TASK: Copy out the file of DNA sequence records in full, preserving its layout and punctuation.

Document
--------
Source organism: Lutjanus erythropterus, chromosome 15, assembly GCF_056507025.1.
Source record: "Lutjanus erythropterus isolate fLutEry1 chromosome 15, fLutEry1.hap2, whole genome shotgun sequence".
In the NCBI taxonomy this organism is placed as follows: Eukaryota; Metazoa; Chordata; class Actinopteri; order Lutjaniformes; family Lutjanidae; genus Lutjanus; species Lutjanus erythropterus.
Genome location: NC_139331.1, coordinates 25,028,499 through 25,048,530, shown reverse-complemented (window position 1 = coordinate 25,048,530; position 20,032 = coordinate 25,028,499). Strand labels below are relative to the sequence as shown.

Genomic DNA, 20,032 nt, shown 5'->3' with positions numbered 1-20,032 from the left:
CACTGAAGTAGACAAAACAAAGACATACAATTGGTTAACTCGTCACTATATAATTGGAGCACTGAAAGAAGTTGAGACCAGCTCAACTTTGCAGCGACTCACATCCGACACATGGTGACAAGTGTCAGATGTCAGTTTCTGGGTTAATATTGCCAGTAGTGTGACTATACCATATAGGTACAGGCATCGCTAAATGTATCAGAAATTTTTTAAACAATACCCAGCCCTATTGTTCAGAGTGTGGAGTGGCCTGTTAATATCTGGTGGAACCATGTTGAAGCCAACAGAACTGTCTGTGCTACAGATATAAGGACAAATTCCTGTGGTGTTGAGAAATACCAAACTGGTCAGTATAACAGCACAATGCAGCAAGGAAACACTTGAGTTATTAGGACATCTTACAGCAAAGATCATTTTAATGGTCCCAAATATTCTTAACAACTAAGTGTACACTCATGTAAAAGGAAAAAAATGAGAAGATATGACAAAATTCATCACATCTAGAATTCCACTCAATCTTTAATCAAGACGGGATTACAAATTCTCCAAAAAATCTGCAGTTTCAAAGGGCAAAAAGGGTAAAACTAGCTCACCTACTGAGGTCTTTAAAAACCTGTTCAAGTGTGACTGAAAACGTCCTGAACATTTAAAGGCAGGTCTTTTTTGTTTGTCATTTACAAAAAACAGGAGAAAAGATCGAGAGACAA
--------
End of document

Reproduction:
Source organism: Lutjanus erythropterus, chromosome 15, assembly GCF_056507025.1.
Source record: "Lutjanus erythropterus isolate fLutEry1 chromosome 15, fLutEry1.hap2, whole genome shotgun sequence".
In the NCBI taxonomy this organism is placed as follows: Eukaryota; Metazoa; Chordata; class Actinopteri; order Lutjaniformes; family Lutjanidae; genus Lutjanus; species Lutjanus erythropterus.
Genome location: NC_139331.1, coordinates 25,028,499 through 25,048,530, shown reverse-complemented (window position 1 = coordinate 25,048,530; position 20,032 = coordinate 25,028,499). Strand labels below are relative to the sequence as shown.

Genomic DNA, 20,032 nt, shown 5'->3' with positions numbered 1-20,032 from the left:
CACTGAAGTAGACAAAACAAAGACATACAATTGGTTAACTCGTCACTATATAATTGGAGCACTGAAAGAAGTTGAGACCAGCTCAACTTTGCAGCGACTCACATCCGACACATGGTGACAAGTGTCAGATGTCAGTTTCTGGGTTAATATTGCCAGTAGTGTGACTATACCATATAGGTACAGGCATCGCTAAATGTATCAGAAATTTTTTAAACAATACCCAGCCCTATTGTTCAGAGTGTGGAGTGGCCTGTTAATATCTGGTGGAACCATGTTGAAGCCAACAGAACTGTCTGTGCTACAGATATAAGGACAAATTCCTGTGGTGTTGAGAAATACCAAACTGGTCAGTATAACAGCACAATGCAGCAAGGAAACACTTGAGTTATTAGGACATCTTACAGCAAAGATCATTTTAATGGTCCCAAATATTCTTAACAACTAAGTGTACACTCATGTAAAAGGAAAAAAATGAGAAGATATGACAAAATTCATCACATCTAGAATTCCACTCAATCTTTAATCAAGACGGGATTACAAATTCTCCAAAAAATCTGCAGTTTCAAAGGGCAAAAAGGGTAAAACTAGCTCACCTACTGAGGTCTTTAAAAACCTGTTCAAGTGTGACTGAAAACGTCCTGAACATTTAAAGGCAGGTCTTTTTTGTTTGTCATTTACAAAAAACAGGAGAAAAGATCGAGAGACAA